At the same time, “calling” and “vocation” are not the exclusive property of Lutherans or even Christians. Rather, out of the depths of our own theological tradition, Lutheran colleges and universities educate Lutherans, other Christians, people from other religious traditions, and the nonaffiliated for lives of meaning, purpose, and responsible service so that the world God created and redeems might also flourish.
Individuals live out their callings whenever they match their own passions and capabilities — their sense of being gifted — with the real needs of the world. They learn in order to respond, to be helpful, and to care. Lutheran colleges and universities live out their callings when they teach and support and help form such students. You could say that our collective vocation is to educate for vocation.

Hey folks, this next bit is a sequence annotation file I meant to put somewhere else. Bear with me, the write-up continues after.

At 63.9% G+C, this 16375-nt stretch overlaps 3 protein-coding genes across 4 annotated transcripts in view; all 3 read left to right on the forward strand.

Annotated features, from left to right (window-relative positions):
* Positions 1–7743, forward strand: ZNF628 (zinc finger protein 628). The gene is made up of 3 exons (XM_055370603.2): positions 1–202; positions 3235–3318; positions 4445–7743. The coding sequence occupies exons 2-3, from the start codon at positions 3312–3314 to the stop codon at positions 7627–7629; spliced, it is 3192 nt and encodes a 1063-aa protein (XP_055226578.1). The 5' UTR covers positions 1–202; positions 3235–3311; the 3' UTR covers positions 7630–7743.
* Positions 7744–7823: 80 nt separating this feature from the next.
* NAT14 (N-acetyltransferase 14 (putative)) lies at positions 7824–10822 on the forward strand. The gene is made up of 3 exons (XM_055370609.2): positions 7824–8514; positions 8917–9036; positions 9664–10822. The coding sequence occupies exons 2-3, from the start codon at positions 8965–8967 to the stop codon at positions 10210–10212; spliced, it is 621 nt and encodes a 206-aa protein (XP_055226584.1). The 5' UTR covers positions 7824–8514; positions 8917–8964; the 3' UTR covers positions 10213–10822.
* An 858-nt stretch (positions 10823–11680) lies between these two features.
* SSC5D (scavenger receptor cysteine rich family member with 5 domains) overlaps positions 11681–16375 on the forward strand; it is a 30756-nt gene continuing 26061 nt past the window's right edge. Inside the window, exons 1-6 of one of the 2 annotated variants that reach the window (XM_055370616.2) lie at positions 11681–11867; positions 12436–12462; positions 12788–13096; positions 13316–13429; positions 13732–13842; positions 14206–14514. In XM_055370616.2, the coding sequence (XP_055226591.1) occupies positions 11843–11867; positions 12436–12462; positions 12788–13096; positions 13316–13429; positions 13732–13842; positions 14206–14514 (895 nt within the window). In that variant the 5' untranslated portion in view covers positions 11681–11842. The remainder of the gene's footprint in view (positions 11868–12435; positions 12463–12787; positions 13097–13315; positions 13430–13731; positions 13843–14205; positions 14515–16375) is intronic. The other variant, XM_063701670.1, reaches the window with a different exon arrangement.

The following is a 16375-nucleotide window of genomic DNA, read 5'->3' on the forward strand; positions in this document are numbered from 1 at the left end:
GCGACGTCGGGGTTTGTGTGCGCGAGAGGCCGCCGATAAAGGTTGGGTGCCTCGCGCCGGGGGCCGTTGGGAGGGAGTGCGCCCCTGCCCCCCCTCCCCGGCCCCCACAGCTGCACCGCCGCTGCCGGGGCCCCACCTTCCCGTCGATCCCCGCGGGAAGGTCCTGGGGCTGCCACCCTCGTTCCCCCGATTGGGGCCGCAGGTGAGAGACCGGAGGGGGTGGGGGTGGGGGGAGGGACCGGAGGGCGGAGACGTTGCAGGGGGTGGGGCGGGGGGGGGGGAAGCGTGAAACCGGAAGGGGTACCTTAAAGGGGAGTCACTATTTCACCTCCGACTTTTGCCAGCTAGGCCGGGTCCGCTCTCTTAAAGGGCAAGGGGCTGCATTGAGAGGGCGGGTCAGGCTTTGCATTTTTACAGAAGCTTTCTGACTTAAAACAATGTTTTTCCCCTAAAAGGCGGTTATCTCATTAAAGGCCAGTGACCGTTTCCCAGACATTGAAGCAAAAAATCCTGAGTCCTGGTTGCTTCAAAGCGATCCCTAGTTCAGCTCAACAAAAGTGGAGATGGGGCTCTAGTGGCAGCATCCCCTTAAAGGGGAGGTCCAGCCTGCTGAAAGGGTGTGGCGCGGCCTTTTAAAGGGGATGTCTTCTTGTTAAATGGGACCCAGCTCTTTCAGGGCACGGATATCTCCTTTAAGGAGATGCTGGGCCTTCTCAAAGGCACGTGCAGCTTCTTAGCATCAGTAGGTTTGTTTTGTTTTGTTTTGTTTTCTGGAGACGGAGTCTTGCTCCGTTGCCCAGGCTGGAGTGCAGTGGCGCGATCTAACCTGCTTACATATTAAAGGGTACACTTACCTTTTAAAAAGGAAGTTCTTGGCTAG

ELCA colleges and universities are thus called to good and needed work in a world. The world desperately needs our graduates, persons able to respond capably and compassionately to all those who need them.
I’ve tried to suggest why we are talking today about “our common calling,” and why education for vocation helps us to name and sustain the decidedly Lutheran identity of our colleges and universities.
Marty Stortz of Augsburg College will now take us more deeply into the particulars of what our common calling or shared vocation entails as we transition to our conversation with one another.